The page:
Abstract: Advances in sensing and state estimation have previously transformed how we operate robots in the underwater domain and enabled previously unachievable missions. For example, the emergence of Doppler Velocity Logs and Fiber-optic Gyroscopes in the late 1990s revolutionized science, military, commercial, and archaeology applications in the underwater domain. This talk builds on the spirit of these prior successes by highlighting more recent advances in underwater localization that emphasize both new sensing modalities, such as MEMS sensors and acoustic modems, and new algorithmic methods. The emphasis will be on methods that improve the localization of low-cost underwater robots, extend the endurance of deep-diving long-range AUVs, or enable us to operate in extremely remote environs (such as the Arctic Ocean).
9:50 - 10:20 Poster spotlights [all abstracts]
10:20 - 10:40 Coffee break/Poster session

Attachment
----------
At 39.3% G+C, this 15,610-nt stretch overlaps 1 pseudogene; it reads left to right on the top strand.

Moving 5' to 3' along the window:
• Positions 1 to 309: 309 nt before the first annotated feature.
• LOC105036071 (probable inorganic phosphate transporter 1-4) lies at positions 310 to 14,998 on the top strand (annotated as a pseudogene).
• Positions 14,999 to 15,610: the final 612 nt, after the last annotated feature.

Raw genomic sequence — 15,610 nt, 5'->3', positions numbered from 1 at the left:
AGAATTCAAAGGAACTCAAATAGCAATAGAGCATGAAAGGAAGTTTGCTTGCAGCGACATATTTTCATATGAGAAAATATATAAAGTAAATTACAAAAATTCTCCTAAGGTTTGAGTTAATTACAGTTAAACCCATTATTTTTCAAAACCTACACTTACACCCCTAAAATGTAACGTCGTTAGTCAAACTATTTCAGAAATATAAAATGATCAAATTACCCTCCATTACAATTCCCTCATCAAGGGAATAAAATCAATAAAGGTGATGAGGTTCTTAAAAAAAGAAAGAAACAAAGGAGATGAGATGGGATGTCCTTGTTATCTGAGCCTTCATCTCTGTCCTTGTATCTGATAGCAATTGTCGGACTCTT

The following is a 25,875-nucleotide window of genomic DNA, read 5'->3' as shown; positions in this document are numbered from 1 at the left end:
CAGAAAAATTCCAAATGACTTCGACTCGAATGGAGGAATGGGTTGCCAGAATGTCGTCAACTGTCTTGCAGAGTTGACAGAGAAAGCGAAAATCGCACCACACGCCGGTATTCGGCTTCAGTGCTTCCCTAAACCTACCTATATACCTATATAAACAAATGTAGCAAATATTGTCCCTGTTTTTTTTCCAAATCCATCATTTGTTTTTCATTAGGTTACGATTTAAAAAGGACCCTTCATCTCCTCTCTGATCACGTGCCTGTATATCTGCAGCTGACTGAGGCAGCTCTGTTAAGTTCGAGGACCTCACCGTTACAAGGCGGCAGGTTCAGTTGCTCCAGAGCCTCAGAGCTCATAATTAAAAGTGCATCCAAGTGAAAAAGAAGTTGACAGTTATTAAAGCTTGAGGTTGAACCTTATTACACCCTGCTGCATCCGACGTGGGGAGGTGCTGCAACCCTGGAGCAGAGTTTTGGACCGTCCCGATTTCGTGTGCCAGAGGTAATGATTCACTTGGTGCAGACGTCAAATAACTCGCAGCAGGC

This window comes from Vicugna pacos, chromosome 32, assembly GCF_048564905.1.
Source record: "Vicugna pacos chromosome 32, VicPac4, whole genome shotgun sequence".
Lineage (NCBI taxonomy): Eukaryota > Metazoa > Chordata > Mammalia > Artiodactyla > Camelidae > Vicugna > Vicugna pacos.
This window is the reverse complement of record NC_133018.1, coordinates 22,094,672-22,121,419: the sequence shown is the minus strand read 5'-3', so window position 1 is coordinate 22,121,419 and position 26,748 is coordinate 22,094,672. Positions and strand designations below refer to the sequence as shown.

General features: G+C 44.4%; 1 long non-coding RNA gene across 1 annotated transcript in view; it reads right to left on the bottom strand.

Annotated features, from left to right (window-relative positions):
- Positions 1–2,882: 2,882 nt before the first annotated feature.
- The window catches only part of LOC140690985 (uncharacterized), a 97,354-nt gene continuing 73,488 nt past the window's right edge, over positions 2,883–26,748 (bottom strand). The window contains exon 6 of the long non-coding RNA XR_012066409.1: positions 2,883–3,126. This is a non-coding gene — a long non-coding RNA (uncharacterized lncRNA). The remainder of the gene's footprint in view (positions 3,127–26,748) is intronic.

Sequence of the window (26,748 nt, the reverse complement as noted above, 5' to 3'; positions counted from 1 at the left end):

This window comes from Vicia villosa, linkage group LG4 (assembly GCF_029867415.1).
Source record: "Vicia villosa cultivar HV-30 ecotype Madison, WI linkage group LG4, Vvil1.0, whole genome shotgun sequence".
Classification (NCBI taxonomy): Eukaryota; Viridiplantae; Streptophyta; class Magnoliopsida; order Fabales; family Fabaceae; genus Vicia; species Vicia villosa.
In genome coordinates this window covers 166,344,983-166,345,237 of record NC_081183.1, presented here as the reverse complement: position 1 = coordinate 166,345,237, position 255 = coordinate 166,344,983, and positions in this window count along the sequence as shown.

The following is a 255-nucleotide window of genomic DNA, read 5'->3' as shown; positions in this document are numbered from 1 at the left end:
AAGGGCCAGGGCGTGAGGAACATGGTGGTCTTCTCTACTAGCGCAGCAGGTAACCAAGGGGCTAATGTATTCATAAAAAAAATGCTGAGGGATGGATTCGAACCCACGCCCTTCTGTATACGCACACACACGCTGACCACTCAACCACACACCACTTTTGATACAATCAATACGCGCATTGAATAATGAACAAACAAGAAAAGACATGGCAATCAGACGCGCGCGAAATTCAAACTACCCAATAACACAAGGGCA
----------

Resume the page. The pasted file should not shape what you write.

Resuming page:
10:40 - 11:00 Poster session (cont'd)
11:00 - 11:40 Rafael Garcia
Challenges for underwater perception and mapping using computer vision

Abstract:The characteristics of the underwater environment offer several challenges for using off-the-shelf computer vision, mainly due to the significant attenuation and scattering of visible light. Commonly, the underwater images acquired by a robot suffer from lack of contrast, blurring and strong moving shadows from artificial illumination. Moreover, light attenuation does not allow images to be taken from a large distance.

However, using the convenient image enhancement techniques, and under the adequate circumstances, we can successfully restore underwater images, thus enabling the possibility of using them for perception and mapping. In this talk we will see how to overcome the different problems associated to the interaction between light and water to successfully explore and map unknown areas of the seafloor.